Who can help nature? Anyone and everyone!
People often wonder how they can help nature but just aren’t sure how to get started, or what they have to offer. It’s been our experience that everyone has skills or talents that can provide essential assistance to nonprofits like The Escondido Creek Conservancy.
One of the best interpretive centers in the county exists at the Elfin Forest Recreational Reserve. Thousands of students annually attended environmental programs provided by the Conservancy at the James and Drew Hubbell-designed center. Many visitors comment on the beautiful furniture in the center donated by James’s friend, Elfin Forest resident David Allen Bardwick.
Since its closure in March due to COVID-19, a number of volunteers, on Zoom or masked and socially distanced, have been hard at work on a variety of enhancements and repairs to the center. The group is known as the “Dream(ing) Team.” Team members have been meeting monthly to dream up ways to continue improving the already-spectacular center. But they do much more than just dream. This is a highly-active, hands-on group. Projects have included handcrafting furniture and making interactive elements to the center’s permanent displays. Our most recent project was to refinish a David Allen Studio tabletop. At more than 12 feet long and 1 1/2 inches thick, a once-beautiful crack feature had begun to splinter.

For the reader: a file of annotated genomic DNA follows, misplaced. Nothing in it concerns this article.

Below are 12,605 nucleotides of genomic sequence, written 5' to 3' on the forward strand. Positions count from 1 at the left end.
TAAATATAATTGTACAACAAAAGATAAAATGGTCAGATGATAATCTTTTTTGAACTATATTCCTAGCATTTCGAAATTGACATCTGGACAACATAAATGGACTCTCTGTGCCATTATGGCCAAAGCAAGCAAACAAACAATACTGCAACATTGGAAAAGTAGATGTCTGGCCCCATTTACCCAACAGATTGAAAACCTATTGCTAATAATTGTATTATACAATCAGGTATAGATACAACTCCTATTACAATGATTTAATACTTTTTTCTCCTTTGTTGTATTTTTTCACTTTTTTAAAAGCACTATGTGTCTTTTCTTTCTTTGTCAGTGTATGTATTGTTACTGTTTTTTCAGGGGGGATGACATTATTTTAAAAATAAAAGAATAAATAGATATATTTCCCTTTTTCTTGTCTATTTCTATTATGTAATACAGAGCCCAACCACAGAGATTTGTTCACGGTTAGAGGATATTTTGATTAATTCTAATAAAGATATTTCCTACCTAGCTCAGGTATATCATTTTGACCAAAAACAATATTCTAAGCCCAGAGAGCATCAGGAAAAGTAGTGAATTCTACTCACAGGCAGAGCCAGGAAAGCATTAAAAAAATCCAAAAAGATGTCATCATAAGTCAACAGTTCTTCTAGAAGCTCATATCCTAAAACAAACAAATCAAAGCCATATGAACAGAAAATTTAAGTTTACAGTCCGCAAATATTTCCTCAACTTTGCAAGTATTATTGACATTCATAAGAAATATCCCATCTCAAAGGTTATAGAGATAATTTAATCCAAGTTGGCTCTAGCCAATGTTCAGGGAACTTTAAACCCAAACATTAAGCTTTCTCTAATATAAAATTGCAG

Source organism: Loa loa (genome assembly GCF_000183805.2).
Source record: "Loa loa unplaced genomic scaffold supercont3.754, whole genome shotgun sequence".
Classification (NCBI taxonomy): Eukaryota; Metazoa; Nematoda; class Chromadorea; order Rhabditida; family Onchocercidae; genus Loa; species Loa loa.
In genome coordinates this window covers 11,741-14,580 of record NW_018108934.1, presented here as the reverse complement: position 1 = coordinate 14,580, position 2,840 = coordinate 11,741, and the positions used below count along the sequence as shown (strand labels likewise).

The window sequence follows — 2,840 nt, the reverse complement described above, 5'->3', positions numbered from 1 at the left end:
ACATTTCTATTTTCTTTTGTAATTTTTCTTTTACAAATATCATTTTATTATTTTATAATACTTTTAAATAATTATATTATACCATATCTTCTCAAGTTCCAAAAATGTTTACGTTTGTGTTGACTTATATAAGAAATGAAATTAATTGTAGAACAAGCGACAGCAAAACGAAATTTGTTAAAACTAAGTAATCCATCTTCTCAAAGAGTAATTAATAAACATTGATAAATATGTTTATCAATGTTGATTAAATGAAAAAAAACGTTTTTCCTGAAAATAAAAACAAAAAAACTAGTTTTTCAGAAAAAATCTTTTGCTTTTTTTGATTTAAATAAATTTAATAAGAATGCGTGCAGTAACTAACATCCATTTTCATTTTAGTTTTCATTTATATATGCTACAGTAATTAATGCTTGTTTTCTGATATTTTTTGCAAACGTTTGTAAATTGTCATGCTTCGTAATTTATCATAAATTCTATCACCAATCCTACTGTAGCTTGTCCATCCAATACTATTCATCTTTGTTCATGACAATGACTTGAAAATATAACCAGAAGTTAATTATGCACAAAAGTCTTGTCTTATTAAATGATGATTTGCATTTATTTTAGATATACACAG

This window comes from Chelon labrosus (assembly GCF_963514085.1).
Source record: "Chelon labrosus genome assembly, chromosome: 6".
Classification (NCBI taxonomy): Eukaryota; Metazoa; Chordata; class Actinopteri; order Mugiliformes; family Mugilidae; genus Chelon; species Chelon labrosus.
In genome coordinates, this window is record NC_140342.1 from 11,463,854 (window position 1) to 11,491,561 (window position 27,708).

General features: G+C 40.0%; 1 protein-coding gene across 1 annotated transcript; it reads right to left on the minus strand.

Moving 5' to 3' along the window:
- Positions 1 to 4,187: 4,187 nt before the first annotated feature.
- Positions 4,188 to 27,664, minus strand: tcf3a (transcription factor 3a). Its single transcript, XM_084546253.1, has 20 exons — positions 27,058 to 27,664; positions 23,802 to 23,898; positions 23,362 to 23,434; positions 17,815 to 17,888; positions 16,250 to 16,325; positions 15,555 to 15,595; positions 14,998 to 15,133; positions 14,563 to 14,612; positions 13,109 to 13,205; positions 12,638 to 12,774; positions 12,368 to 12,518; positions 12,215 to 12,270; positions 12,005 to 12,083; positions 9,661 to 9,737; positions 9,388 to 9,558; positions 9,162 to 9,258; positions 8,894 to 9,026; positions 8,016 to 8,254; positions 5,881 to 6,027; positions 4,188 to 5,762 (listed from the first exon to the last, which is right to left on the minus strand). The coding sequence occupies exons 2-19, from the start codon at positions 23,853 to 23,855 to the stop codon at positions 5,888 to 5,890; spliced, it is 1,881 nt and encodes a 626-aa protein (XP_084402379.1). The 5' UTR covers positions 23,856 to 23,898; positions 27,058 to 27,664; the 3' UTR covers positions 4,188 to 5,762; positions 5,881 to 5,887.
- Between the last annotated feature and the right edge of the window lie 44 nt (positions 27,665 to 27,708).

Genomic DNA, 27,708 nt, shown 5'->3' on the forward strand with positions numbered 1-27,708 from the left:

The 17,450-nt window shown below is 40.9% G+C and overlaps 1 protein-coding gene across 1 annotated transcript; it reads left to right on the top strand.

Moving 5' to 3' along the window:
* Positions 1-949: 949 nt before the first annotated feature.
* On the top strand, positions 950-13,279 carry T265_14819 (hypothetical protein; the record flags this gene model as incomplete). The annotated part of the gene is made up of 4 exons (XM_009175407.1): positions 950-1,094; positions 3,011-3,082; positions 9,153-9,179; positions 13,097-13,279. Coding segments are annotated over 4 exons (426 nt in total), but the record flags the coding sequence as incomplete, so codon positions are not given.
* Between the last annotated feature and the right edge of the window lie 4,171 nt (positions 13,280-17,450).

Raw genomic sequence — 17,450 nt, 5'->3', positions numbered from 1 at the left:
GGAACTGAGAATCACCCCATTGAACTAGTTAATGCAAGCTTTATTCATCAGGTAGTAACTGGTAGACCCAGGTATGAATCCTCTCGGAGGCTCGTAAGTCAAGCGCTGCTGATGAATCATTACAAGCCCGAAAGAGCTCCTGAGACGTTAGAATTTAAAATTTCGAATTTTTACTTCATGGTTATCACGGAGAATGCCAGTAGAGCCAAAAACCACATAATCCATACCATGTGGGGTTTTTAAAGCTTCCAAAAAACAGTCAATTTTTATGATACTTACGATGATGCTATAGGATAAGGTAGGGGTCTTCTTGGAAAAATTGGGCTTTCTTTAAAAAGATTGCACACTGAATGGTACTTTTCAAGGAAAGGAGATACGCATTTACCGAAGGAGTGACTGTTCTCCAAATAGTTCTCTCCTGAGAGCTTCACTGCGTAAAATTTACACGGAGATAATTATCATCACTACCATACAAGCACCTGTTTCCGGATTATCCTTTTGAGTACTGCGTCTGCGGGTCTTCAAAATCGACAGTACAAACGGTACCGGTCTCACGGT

Volunteer woodworker Greg White was up to the challenge.
To fortify the wood, Greg solicited the help of his neighbor, metal artist Jennifer Coburn, to manufacture a large metal plate to stabilize the piece. Working very carefully, Greg was able to build a mold to hold the resin and fill the crack. The final pouring of resin required the addition of a black dye to the resin to blend with the wood. Additionally, Greg had new legs fabricated, at his own expense, as a donation to the Conservancy.
To cover 2020 project costs, another extremely generous donation of $1,000 came from Bonnie Baumgartner. Thanks so much, Bonnie!
Volunteers and donors have helped refresh the center so it will be ready to again welcome visitors whenever the building is eventually able to reopen. For them, it was fun, and a satisfying way to help nature and the many people that enjoy the wonderful center.
We thank them, appreciate them, and encourage them to keep volunteering! Volunteers are the essential workers of the conservation world.
To learn how you can volunteer for The Escondido Creek Conservancy, visit: www.escondidocreek.org/volunteer
Jeff Swenterton is a member of The Escondido Creek Conservancy Board of Directors.